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France's Terrorist Threat Isn't in Afghanistan

Barry Lando
Contributor
Barry M. Lando, a graduate of Harvard and Columbia University, spent 25 years as an award-winning investigative producer with 60 Minutes. The author of numerous articles about Iraq, he produced a documentary…
Barry Lando

There’s a certain bitter irony in this week’s headlines in France about an Islamic terrorist network being rounded up in Strasbourg, Paris, Nice and Cannes, at the same time as the TV news shows French forces beginning their withdrawal from Afghanistan.

While France has spent billions of euros over the past 10 years to battle the threat of radical Islam in Central Asia, the country now finds that the threat is homegrown, fostered in its own schools, decaying neighborhoods and prisons.

As I’ve written in previous blogs, France needs to focus much more on economic stagnation, bleak job outlooks, mounting food prices — in short, increasingly bitter frustration, particularly in the poorer suburbs of cities like Paris and Marseille.

Anger is particularly high among second- and third-generation Muslim youth. France’s population of 5 million Muslims is Europe’s largest, and, partially because of the woeful economic situation in the country, France has had a difficult time absorbing them.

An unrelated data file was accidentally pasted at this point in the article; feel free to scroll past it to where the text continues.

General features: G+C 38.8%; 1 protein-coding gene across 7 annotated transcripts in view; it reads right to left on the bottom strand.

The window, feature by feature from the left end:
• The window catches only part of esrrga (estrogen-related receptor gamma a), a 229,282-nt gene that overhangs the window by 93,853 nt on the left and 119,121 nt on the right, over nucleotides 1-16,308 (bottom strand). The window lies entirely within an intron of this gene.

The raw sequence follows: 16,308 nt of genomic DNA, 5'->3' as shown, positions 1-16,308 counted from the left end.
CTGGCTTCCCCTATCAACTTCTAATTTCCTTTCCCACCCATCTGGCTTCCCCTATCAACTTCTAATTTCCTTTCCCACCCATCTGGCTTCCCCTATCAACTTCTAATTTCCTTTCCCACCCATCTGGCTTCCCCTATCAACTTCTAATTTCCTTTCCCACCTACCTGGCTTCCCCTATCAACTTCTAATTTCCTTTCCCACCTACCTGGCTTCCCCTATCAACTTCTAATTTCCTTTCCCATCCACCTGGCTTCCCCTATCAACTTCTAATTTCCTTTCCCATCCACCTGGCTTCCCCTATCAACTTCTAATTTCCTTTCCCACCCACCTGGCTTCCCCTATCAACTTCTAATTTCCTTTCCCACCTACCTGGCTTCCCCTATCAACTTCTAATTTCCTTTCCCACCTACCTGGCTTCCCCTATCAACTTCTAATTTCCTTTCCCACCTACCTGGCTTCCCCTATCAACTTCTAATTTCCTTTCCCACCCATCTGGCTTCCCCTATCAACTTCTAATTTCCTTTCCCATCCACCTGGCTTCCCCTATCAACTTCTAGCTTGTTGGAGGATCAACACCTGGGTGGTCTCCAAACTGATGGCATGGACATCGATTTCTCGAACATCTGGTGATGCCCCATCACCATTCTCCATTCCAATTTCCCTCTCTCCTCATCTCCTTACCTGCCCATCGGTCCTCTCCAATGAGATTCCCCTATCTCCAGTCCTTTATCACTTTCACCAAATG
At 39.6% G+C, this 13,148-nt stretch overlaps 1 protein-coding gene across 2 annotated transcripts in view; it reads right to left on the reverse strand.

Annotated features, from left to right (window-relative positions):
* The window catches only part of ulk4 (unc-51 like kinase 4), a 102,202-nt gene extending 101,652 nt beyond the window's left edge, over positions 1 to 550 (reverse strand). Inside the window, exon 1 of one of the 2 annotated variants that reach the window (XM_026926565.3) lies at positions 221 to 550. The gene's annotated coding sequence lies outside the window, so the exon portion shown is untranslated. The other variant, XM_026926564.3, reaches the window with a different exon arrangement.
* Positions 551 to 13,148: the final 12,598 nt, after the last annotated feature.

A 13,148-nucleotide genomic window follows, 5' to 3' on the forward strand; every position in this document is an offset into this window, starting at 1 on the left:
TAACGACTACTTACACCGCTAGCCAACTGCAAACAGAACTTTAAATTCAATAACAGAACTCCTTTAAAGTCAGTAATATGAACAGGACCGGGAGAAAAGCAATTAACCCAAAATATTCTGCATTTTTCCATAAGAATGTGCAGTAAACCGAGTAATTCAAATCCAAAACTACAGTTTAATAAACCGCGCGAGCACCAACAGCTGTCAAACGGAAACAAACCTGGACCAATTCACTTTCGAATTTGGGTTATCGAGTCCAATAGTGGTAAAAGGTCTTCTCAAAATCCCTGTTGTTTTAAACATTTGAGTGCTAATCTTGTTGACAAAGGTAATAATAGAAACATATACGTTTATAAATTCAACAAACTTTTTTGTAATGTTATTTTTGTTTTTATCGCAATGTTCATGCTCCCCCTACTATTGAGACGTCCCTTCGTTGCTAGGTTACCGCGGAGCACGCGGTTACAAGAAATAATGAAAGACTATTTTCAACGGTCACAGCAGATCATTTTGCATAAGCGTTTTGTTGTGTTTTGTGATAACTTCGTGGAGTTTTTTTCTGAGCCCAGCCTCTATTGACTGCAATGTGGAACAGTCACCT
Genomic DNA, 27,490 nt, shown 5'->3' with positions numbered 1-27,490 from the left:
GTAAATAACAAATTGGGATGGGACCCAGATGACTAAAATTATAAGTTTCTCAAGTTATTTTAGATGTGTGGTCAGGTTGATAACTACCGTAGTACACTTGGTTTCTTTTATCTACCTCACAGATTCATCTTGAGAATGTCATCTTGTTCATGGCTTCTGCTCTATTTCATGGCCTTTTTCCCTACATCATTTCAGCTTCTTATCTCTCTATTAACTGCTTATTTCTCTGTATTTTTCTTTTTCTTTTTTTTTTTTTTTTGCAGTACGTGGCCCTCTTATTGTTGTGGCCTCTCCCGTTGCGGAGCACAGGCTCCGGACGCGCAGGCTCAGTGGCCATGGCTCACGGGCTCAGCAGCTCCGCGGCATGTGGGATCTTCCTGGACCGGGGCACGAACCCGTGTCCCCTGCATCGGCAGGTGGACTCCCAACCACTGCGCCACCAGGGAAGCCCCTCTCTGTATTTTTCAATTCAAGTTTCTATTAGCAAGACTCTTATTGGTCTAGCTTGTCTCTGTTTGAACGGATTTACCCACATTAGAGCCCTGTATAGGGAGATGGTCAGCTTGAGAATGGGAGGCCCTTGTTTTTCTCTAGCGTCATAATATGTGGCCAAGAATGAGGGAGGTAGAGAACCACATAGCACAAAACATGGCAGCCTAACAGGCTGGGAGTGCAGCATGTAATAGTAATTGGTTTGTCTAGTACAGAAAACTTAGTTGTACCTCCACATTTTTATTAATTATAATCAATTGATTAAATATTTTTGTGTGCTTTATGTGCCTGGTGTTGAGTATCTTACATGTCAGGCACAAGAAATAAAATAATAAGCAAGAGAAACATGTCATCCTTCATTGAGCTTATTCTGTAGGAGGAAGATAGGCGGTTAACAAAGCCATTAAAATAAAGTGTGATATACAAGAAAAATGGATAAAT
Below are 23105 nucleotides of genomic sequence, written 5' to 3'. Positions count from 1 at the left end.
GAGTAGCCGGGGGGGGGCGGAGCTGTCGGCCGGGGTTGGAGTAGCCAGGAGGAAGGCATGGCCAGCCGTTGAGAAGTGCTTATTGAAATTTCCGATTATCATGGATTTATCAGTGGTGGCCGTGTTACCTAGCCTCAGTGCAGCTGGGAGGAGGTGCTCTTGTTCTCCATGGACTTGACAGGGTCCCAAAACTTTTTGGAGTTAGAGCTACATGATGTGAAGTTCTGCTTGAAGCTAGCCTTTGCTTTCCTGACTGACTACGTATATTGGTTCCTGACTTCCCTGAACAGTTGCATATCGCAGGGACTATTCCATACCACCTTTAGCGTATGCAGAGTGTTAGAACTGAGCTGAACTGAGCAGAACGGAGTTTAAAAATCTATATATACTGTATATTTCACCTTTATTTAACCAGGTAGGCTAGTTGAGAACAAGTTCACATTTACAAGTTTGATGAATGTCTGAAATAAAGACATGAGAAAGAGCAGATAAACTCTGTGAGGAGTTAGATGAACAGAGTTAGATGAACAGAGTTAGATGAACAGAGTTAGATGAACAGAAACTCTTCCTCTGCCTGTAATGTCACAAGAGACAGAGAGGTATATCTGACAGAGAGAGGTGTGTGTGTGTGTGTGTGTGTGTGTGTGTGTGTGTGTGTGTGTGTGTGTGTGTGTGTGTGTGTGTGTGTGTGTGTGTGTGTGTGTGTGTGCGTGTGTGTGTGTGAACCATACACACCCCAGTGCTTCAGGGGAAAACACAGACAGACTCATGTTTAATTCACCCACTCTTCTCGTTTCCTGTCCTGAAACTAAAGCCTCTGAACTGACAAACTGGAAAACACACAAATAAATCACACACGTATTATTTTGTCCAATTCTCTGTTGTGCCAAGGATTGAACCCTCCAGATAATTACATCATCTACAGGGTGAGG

Some of those outraged young people have turned to criminal activities, from petty to violent. And one of the major areas where their conversion to violent jihad takes place is not so much in Central Asia’s tribal provinces, but in overcrowded French prisons.

Further, a number of those who have espoused jihad were not born Muslims at all, but are recent converts — also proselytized in French prisons. That’s exactly the background of Jérémie Louis-Sidney, the 33-year-old member of the terrorist gang who was gunned down after shooting at police attempting to arrest him Saturday in Strasbourg.

It’s the background of many — perhaps all — of the 12 supposed members of the alleged terrorist ring currently being questioned by French police.

From the coldly pragmatic view of defeating radical Islam, the French would have been — and still would be — much better off deploying the billions of euros they’ve squandered sending troops, planes and ships to Central Asia back home where they really might make a difference.

It goes without saying, so would the United States.

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